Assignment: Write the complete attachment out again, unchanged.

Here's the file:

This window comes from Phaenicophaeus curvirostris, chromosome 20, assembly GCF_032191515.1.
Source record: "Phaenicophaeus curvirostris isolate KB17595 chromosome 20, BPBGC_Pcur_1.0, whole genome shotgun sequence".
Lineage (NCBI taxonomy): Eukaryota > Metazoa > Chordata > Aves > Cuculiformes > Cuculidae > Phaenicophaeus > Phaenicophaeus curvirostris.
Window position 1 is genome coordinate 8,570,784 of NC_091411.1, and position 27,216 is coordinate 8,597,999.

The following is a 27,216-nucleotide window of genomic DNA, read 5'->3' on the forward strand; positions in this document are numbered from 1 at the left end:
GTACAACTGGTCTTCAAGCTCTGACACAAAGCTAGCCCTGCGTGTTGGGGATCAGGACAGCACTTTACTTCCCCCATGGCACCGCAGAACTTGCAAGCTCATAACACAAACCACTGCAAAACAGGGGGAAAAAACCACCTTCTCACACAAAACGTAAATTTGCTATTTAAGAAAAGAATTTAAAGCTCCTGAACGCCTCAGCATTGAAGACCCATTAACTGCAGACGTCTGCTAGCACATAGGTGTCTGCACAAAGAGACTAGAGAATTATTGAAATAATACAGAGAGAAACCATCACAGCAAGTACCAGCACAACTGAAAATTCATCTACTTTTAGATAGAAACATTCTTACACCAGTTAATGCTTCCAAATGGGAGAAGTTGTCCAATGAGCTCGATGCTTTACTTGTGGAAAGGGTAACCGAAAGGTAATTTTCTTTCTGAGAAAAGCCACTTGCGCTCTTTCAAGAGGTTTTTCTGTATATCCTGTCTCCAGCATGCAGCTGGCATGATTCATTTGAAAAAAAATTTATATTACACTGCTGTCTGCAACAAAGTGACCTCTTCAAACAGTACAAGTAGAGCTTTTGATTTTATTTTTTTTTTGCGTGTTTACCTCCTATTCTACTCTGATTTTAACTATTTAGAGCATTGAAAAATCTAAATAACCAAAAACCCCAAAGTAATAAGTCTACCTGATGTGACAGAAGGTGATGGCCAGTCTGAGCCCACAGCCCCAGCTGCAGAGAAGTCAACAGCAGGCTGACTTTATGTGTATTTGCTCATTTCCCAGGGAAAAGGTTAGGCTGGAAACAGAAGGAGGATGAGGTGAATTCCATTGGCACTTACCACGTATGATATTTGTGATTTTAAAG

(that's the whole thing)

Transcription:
This window comes from Phaenicophaeus curvirostris, chromosome 20, assembly GCF_032191515.1.
Source record: "Phaenicophaeus curvirostris isolate KB17595 chromosome 20, BPBGC_Pcur_1.0, whole genome shotgun sequence".
Lineage (NCBI taxonomy): Eukaryota > Metazoa > Chordata > Aves > Cuculiformes > Cuculidae > Phaenicophaeus > Phaenicophaeus curvirostris.
Window position 1 is genome coordinate 8,570,784 of NC_091411.1, and position 27,216 is coordinate 8,597,999.

The following is a 27,216-nucleotide window of genomic DNA, read 5'->3' on the forward strand; positions in this document are numbered from 1 at the left end:
GTACAACTGGTCTTCAAGCTCTGACACAAAGCTAGCCCTGCGTGTTGGGGATCAGGACAGCACTTTACTTCCCCCATGGCACCGCAGAACTTGCAAGCTCATAACACAAACCACTGCAAAACAGGGGGAAAAAACCACCTTCTCACACAAAACGTAAATTTGCTATTTAAGAAAAGAATTTAAAGCTCCTGAACGCCTCAGCATTGAAGACCCATTAACTGCAGACGTCTGCTAGCACATAGGTGTCTGCACAAAGAGACTAGAGAATTATTGAAATAATACAGAGAGAAACCATCACAGCAAGTACCAGCACAACTGAAAATTCATCTACTTTTAGATAGAAACATTCTTACACCAGTTAATGCTTCCAAATGGGAGAAGTTGTCCAATGAGCTCGATGCTTTACTTGTGGAAAGGGTAACCGAAAGGTAATTTTCTTTCTGAGAAAAGCCACTTGCGCTCTTTCAAGAGGTTTTTCTGTATATCCTGTCTCCAGCATGCAGCTGGCATGATTCATTTGAAAAAAAATTTATATTACACTGCTGTCTGCAACAAAGTGACCTCTTCAAACAGTACAAGTAGAGCTTTTGATTTTATTTTTTTTTTGCGTGTTTACCTCCTATTCTACTCTGATTTTAACTATTTAGAGCATTGAAAAATCTAAATAACCAAAAACCCCAAAGTAATAAGTCTACCTGATGTGACAGAAGGTGATGGCCAGTCTGAGCCCACAGCCCCAGCTGCAGAGAAGTCAACAGCAGGCTGACTTTATGTGTATTTGCTCATTTCCCAGGGAAAAGGTTAGGCTGGAAACAGAAGGAGGATGAGGTGAATTCCATTGGCACTTACCACGTATGATATTTGTGATTTTAAAG